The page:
Pitfalls of referencing agile | Easy in theory, difficult in practice

One of the clichés you will come across if you read enough articles or watch enough videos about agility is that we should use the term as an adjective and not as a noun. Here are some examples of this abuse.

“We do agility”

Agile is an umbrella term for many concepts that aim to provide value, improve quality and make people amazing. But once we start talking about “quick doing,” it usually implies that the focus has shifted from the results we would like to implement to the tactics of how we plan to implement those results. Once that happens, the next step is usually to emphasize these tactics more than they help us achieve. Never forget, “People and interactions on processes and tools”.

“My agile is better than your agile”

One set of agile practices, roles, tools, and techniques may be the correct answer in one work context, but may be less effective in another. Once we begin to invest in a specific framework or methodology by taking courses, gaining certification, or by participating in echo-chamber communities that focus on our choice, we begin to treat each initiative as our (sole) hammer.

But let’s not make fun of ourselves. Misunderstandings can also occur when we refer to flexibility as an adjective incorrectly.

“I’m running a nimble project” or “I manage agile projects”

Unless your project gets a feel for it, it can not be agile. Similarly, treating yourself as a nimble project manager may cause someone to ask who would want to be a nimble project manager.

Even calling something agile practice, tool, role or object is inaccurate. This implies that these may not have existed before 2001 and are only useful in those projects that are delivered in an adaptive approach. Many so-called agile practices have emerged from lean, DSDM, Scrum, XP and other manifestos for manifesto.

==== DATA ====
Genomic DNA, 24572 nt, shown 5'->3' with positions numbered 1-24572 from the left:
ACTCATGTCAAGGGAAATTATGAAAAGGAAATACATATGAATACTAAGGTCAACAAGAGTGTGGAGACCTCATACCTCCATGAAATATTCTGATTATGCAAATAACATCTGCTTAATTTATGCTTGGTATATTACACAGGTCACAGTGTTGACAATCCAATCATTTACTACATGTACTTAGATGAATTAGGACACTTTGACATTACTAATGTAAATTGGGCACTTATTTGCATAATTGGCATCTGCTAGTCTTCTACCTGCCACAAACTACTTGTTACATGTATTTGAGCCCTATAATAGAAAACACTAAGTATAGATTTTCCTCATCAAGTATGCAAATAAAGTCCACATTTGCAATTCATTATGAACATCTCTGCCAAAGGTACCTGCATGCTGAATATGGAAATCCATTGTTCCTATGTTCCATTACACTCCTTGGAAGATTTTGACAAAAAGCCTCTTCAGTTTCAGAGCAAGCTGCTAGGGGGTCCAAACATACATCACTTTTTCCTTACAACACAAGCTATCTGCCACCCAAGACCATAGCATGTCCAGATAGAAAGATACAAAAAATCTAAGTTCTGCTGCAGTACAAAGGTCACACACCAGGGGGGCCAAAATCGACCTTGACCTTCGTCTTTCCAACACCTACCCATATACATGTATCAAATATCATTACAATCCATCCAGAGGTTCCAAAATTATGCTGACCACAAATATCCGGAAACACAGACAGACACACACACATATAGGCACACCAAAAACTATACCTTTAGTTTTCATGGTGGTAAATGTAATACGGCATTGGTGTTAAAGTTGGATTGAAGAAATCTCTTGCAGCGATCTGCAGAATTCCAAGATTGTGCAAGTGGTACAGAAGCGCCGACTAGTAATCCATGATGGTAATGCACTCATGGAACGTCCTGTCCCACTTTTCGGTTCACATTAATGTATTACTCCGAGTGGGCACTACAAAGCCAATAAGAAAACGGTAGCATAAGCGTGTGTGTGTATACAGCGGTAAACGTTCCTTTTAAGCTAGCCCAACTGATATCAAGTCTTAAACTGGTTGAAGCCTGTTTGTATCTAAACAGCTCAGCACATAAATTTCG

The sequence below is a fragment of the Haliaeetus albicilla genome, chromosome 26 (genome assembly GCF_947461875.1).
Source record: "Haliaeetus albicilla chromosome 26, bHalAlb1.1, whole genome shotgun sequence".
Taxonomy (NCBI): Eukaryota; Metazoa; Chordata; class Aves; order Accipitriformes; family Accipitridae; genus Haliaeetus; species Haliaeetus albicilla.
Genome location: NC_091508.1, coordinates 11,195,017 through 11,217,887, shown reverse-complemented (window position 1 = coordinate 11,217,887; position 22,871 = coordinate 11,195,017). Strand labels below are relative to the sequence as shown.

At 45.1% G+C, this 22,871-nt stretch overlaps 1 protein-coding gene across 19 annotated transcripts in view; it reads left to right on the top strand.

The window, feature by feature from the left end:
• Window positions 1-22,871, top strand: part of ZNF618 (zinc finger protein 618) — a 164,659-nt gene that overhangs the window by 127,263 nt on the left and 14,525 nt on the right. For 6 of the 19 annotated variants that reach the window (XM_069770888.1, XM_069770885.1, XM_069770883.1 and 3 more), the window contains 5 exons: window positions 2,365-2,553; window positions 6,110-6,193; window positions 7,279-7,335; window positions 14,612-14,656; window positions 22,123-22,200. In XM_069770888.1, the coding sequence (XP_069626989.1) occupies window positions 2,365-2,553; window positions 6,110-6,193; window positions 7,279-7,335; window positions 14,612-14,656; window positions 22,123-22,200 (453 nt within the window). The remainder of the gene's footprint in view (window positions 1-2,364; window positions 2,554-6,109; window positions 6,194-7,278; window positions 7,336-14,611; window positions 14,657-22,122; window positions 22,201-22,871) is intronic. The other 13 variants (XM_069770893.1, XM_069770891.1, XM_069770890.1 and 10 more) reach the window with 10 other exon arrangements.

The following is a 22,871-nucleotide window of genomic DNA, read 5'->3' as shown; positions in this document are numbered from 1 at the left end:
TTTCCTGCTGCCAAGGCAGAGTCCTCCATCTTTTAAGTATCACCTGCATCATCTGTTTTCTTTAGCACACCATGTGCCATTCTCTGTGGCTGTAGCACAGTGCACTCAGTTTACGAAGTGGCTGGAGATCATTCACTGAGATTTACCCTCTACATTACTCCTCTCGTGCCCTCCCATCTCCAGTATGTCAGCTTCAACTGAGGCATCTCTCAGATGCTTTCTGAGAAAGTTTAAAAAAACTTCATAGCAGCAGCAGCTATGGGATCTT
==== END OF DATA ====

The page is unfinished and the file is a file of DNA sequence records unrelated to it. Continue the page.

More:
“I want to use / learn the agile methodology”

This equates to the myth “my agility is better than your agility”, as it implies that agility is achieved by following a single recipe.

So what are some better uses for the term? How about “being nimble” or “agile life cycle”? The first refers to agility as a characteristic or trait of an individual, group, or organization that can be objectively evaluated. The latter refers to the approach taken to provide value cumulatively and iteratively to our stakeholders, as opposed to a predictable life cycle.

If this sounds like I’m debating a minor semantics, words to do Interest and when people treat agile inappropriately it can often be a symptom of deeper problems.

(If you liked this article, why not read my book Easy in theory, hard to practice Which contains 100 additional lessons on project leadership? It is available at Amazon.com And so on Amazon.ca As well as a number of other online bookstores)

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